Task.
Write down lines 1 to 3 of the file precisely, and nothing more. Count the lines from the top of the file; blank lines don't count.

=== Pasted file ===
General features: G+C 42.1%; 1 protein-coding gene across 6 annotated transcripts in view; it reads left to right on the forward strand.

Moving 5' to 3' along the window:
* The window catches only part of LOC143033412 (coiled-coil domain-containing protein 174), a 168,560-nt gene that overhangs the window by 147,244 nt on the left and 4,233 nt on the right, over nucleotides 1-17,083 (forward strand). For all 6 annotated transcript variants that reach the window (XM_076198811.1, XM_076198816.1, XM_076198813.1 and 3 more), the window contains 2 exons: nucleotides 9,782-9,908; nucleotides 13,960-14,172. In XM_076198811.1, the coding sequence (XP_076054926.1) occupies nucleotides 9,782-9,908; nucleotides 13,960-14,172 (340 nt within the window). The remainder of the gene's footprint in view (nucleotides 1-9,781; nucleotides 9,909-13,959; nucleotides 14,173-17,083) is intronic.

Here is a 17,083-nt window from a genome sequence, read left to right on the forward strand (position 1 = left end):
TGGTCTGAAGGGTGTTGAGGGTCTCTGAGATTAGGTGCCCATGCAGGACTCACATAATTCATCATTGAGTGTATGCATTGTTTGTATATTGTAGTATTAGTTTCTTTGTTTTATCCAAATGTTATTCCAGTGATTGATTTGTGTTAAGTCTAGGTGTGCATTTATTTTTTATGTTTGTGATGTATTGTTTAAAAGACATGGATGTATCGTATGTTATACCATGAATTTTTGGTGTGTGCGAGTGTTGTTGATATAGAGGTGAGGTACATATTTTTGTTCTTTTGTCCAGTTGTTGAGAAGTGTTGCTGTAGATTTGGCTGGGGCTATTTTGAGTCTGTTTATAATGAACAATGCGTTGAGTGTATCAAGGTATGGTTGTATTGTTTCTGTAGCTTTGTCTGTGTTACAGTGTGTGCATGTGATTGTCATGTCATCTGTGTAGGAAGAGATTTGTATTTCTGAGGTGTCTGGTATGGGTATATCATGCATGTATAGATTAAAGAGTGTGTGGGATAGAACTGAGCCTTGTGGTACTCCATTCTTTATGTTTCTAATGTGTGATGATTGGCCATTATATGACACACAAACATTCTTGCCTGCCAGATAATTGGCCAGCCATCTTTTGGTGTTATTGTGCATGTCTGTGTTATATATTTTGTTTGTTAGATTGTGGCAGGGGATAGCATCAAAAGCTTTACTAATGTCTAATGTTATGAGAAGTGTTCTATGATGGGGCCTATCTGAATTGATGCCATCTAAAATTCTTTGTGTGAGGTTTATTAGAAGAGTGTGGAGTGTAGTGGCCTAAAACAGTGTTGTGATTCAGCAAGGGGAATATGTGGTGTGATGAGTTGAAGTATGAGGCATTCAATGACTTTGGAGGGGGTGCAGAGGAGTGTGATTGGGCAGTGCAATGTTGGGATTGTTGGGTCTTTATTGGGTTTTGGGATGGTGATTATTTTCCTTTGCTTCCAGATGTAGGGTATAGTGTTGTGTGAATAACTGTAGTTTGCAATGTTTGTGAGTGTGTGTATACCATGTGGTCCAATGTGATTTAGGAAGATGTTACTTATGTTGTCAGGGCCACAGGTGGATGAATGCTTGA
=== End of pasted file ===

General features: G+C 42.1%; 1 protein-coding gene across 6 annotated transcripts in view; it reads left to right on the forward strand.

Moving 5' to 3' along the window:
* The window catches only part of LOC143033412 (coiled-coil domain-containing protein 174), a 168,560-nt gene that overhangs the window by 147,244 nt on the left and 4,233 nt on the right, over nucleotides 1-17,083 (forward strand). For all 6 annotated transcript variants that reach the window (XM_076198811.1, XM_076198816.1, XM_076198813.1 and 3 more), the window contains 2 exons: nucleotides 9,782-9,908; nucleotides 13,960-14,172. In XM_076198811.1, the coding sequence (XP_076054926.1) occupies nucleotides 9,782-9,908; nucleotides 13,960-14,172 (340 nt within the window). The remainder of the gene's footprint in view (nucleotides 1-9,781; nucleotides 9,909-13,959; nucleotides 14,173-17,083) is intronic.